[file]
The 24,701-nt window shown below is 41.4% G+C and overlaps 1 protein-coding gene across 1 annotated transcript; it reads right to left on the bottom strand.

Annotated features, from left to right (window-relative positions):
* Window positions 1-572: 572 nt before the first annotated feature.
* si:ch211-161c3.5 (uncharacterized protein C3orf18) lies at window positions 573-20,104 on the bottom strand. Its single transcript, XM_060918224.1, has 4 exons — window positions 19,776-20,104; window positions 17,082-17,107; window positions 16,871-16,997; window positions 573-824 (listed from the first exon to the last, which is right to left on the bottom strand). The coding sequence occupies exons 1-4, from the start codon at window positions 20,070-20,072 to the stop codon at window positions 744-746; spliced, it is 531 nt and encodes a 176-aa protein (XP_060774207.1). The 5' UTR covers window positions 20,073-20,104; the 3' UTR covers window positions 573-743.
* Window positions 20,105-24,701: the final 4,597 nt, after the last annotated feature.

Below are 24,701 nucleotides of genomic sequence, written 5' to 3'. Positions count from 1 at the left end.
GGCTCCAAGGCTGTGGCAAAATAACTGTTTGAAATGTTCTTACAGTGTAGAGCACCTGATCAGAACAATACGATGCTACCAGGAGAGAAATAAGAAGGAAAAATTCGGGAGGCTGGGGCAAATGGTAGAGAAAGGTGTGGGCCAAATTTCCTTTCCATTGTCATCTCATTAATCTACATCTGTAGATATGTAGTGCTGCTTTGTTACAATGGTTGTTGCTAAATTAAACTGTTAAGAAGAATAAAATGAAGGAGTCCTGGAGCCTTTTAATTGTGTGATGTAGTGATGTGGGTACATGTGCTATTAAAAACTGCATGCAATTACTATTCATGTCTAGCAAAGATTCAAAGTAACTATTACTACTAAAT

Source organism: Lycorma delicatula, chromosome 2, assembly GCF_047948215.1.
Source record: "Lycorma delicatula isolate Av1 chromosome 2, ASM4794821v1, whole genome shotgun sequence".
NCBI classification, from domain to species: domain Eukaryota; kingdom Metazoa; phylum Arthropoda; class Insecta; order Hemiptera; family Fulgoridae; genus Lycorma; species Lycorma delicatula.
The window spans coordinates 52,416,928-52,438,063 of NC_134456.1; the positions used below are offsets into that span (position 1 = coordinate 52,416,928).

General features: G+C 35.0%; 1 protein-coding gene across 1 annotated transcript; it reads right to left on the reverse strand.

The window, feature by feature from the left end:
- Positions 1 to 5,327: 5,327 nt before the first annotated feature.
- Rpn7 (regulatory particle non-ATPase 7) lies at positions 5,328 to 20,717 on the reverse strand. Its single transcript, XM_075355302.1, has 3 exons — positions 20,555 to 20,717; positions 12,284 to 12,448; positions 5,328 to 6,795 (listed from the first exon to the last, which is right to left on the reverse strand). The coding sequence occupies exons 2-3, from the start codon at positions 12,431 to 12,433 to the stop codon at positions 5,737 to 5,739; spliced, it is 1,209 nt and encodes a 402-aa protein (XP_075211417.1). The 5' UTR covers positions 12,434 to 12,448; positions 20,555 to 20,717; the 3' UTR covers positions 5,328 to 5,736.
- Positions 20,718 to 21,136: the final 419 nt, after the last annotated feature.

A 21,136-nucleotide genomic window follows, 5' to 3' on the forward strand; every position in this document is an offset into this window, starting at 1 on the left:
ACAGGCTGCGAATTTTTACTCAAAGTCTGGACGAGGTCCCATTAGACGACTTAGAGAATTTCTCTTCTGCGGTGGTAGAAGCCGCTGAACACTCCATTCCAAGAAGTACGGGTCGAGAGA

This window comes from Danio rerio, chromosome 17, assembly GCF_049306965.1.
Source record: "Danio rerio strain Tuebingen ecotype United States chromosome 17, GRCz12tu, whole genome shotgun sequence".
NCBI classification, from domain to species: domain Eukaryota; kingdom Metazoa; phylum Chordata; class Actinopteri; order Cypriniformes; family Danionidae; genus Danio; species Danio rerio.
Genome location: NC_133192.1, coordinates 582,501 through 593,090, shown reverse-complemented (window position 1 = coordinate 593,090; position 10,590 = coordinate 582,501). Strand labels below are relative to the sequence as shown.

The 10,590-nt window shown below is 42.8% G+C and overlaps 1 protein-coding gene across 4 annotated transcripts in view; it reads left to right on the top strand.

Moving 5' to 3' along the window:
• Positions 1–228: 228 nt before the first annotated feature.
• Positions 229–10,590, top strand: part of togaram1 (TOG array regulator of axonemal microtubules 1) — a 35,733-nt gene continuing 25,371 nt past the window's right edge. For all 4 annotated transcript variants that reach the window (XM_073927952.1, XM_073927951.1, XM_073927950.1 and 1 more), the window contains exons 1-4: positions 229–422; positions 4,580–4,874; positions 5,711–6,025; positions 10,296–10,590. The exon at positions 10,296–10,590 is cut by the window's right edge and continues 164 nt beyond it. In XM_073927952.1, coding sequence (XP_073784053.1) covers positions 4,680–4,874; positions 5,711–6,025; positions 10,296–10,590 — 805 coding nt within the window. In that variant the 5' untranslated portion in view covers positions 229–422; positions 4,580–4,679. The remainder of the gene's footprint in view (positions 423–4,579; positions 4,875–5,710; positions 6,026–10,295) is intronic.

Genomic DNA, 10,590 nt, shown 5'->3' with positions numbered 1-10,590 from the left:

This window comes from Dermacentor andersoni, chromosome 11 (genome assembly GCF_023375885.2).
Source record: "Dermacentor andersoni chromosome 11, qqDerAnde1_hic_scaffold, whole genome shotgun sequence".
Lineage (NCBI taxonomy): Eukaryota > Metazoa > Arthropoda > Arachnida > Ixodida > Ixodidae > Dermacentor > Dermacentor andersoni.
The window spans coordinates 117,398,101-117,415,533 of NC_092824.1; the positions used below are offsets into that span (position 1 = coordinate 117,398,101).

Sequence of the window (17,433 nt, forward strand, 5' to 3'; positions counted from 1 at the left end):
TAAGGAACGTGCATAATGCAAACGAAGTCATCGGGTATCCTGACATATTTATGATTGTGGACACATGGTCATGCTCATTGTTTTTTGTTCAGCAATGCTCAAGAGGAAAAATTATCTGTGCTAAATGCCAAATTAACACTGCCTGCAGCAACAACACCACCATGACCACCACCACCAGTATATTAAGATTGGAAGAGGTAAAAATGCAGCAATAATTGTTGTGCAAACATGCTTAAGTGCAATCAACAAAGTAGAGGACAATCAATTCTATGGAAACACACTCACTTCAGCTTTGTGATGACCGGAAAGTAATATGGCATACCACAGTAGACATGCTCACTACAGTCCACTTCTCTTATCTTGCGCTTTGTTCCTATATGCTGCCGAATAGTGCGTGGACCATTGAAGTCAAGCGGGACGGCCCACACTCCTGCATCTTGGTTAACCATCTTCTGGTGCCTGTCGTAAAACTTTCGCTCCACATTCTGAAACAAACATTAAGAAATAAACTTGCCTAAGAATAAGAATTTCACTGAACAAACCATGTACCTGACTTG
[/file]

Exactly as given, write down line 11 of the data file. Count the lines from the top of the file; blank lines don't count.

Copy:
The window spans coordinates 52,416,928-52,438,063 of NC_134456.1; the positions used below are offsets into that span (position 1 = coordinate 52,416,928).